Steve Cuden: Thanks for joining us on StoryBeat. We’re coming to you from the Steel City, Pittsburgh, Pennsylvania. My guest today, Madolyn Smith Osborne, had the kind of fairy tale show business beginning that most can only fantasize about while still in school. At the University of Southern California, she won her first paycheck with a serendipitous audition before famed choreographer Gower champion, when a lead dancer and understudy had to be replaced in the Broadway bound production of pal Joey starring Lena Horne. Madolyn’s passion for musical theater, as well as her training with beloved choreographers Bill and Jackie Landrum prepared her well for the opportunity. A year later, on the eve of graduating from USC’s School of Dramatic Arts, her mentor, the late iconic theater and film producer and Academy Award winning actor John Houseman, launched a swan song of sorts for her with a production of Shakespeare’s all’s well that ends well, in which Madeleine starred in the role of Helena. Mister Halsman had invited various industry professionals to see the show in the 99 seat stopgap theater on campus, including his former protege, the film director Jim Bridges, who, upon seeing Madeleine’s performance, invited her to play the role of John Travolta’s mistress Pam in the cult classic urban Cowboy. Madolyn went on to give multiple award winning performances in the LA theater scene. Among her triumphs, she created the title role of Emily in Stephen Metcalf’s play of the same name, which was directed by the renowned producer director Jack O’Brien during its premiere at San Diego’s revered old globe theater. During the time when Madolyn was studying with legendary actress Kim Stanley and opera singer Gloria Lane, she became a founding member of LA Theater works. Madeleine also enjoyed a terrific tv and film career in which she found herself starring in features opposite the likes of no less than Steve Martin in All of me, Roy Scheider in 2010, the year we make contact, Chevy Chase in Funny Farm, Joe Pesci in the super, and in tv shows like Due South, Cheers if Tomorrow comes, and Sadat. But at the height of her powers, all of that was abruptly interrupted by a chronic illness, which she fights to this day. Madeleine resides in Toronto, Canada, with her husband, former NHL hockey great Mark Osborne, and two adult daughters who live nearby. For the record, Madolyn and I have known one another for more years than either of us will admit, having met and worked together on a few productions while we were both in drama school at USC. So for all those reasons and many more, it’s a truly great joy for me to welcome my longtime friend, the extraordinary Madolyn Smith Osborne, to StoryBeat today. Madolyn welcome to the show.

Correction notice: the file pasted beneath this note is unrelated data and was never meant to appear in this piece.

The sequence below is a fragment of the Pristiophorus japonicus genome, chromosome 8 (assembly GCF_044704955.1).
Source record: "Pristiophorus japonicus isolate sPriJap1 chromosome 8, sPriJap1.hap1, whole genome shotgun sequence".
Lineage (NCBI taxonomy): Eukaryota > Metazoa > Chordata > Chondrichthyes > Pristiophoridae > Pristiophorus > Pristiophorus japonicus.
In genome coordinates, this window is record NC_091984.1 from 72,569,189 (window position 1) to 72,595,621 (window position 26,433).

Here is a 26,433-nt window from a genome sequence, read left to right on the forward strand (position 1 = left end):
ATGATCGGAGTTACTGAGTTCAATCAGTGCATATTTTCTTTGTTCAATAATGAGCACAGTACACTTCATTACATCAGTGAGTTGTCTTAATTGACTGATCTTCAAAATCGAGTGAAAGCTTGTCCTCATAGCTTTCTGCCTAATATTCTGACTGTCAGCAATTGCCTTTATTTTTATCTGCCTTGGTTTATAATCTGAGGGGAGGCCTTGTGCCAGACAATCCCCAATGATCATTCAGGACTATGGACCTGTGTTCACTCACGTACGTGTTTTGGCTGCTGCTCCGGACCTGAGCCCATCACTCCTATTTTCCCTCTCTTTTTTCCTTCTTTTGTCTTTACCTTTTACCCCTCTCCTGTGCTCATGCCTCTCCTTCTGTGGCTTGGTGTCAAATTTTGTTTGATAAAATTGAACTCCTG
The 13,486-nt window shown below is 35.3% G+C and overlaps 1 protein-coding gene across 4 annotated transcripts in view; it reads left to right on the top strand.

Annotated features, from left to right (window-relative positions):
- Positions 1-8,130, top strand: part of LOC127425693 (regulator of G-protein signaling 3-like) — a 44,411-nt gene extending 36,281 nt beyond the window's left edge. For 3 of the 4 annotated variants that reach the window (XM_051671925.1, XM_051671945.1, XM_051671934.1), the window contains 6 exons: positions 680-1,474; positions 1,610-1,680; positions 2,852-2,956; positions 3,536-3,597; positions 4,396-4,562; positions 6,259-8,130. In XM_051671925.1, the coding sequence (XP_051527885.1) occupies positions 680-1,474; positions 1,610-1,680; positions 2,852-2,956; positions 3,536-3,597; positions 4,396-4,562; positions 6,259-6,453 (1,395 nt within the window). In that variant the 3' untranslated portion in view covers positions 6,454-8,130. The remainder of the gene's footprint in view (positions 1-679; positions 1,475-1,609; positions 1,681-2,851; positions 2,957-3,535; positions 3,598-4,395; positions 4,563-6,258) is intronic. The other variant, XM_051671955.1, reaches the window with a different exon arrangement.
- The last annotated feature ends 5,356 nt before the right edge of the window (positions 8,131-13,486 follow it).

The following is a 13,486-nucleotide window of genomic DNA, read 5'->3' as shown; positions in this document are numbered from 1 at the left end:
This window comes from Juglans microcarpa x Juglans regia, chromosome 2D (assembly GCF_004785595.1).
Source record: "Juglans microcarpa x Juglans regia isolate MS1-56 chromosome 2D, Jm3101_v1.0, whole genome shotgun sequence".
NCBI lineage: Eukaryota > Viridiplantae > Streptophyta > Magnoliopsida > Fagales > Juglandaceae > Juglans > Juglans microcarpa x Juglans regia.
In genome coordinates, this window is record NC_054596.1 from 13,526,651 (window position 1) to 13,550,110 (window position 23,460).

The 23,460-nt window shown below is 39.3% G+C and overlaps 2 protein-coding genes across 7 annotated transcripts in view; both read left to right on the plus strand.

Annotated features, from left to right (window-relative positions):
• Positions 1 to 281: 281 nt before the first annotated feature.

Madolyn Smith Osborne: Thank you, Steve.

Steve Cuden: Let’s go back in time a little bit. At what age did you first get the theater bug? When did you think to yourself, wow, this is something I want to do, get up on stage and perform?

Madolyn Smith Osborne: Well, from the time I was about six, I started doing it. And so it’s just something that I’ve always done. You know, in the first grade, I play, you know, there was Jack and Jill with the Jubilee, and I would play Jill, and if there was something about little Bo Peep, I was a little Bo peep, you know, I would just. I would just gravitate to all that stuff. When I was in, early in high school, I was, in Bangkok, Thailand, and did a lot of singing and dancing and performing there with a kind, of an up with people group called the Young Internationals that, you know, right at the height of the war, you know, my dad was, in the army, and we went to Laos and, Hong Kong and performed around the area. And that was in. That was in 1972.

Steve Cuden: Wow.